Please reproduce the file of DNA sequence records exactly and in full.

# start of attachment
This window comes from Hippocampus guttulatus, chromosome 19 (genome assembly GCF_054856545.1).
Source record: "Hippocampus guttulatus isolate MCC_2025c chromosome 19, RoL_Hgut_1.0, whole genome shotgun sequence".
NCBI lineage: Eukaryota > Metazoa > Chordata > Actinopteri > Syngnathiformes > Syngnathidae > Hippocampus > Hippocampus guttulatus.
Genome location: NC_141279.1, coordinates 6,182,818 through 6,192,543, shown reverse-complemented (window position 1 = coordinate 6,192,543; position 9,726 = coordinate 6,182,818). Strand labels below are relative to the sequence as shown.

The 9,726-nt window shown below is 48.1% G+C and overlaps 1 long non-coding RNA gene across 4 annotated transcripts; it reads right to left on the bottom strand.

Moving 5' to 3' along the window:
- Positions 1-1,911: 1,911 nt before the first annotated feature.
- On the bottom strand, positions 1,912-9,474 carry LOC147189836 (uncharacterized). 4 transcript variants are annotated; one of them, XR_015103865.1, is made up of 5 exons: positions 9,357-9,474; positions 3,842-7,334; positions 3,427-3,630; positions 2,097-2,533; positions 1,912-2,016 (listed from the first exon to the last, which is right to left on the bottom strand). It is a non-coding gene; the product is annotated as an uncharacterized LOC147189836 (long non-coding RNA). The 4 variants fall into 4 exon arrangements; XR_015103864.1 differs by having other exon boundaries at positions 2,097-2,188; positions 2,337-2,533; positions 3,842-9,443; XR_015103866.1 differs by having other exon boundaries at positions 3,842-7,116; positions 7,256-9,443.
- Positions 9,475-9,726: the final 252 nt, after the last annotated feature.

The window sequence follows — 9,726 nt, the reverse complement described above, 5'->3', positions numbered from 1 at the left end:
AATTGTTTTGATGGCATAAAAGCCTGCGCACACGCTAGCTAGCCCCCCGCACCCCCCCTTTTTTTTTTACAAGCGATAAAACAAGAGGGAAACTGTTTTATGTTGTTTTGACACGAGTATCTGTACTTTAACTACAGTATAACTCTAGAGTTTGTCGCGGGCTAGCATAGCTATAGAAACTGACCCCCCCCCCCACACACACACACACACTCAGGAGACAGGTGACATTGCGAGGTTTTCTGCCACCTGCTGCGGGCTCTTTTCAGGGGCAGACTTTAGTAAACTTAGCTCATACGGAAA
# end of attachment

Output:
This window comes from Hippocampus guttulatus, chromosome 19 (genome assembly GCF_054856545.1).
Source record: "Hippocampus guttulatus isolate MCC_2025c chromosome 19, RoL_Hgut_1.0, whole genome shotgun sequence".
NCBI lineage: Eukaryota > Metazoa > Chordata > Actinopteri > Syngnathiformes > Syngnathidae > Hippocampus > Hippocampus guttulatus.
Genome location: NC_141279.1, coordinates 6,182,818 through 6,192,543, shown reverse-complemented (window position 1 = coordinate 6,192,543; position 9,726 = coordinate 6,182,818). Strand labels below are relative to the sequence as shown.

The 9,726-nt window shown below is 48.1% G+C and overlaps 1 long non-coding RNA gene across 4 annotated transcripts; it reads right to left on the bottom strand.

Moving 5' to 3' along the window:
- Positions 1-1,911: 1,911 nt before the first annotated feature.
- On the bottom strand, positions 1,912-9,474 carry LOC147189836 (uncharacterized). 4 transcript variants are annotated; one of them, XR_015103865.1, is made up of 5 exons: positions 9,357-9,474; positions 3,842-7,334; positions 3,427-3,630; positions 2,097-2,533; positions 1,912-2,016 (listed from the first exon to the last, which is right to left on the bottom strand). It is a non-coding gene; the product is annotated as an uncharacterized LOC147189836 (long non-coding RNA). The 4 variants fall into 4 exon arrangements; XR_015103864.1 differs by having other exon boundaries at positions 2,097-2,188; positions 2,337-2,533; positions 3,842-9,443; XR_015103866.1 differs by having other exon boundaries at positions 3,842-7,116; positions 7,256-9,443.
- Positions 9,475-9,726: the final 252 nt, after the last annotated feature.

The window sequence follows — 9,726 nt, the reverse complement described above, 5'->3', positions numbered from 1 at the left end:
AATTGTTTTGATGGCATAAAAGCCTGCGCACACGCTAGCTAGCCCCCCGCACCCCCCCTTTTTTTTTTACAAGCGATAAAACAAGAGGGAAACTGTTTTATGTTGTTTTGACACGAGTATCTGTACTTTAACTACAGTATAACTCTAGAGTTTGTCGCGGGCTAGCATAGCTATAGAAACTGACCCCCCCCCCCACACACACACACACACTCAGGAGACAGGTGACATTGCGAGGTTTTCTGCCACCTGCTGCGGGCTCTTTTCAGGGGCAGACTTTAGTAAACTTAGCTCATACGGAAA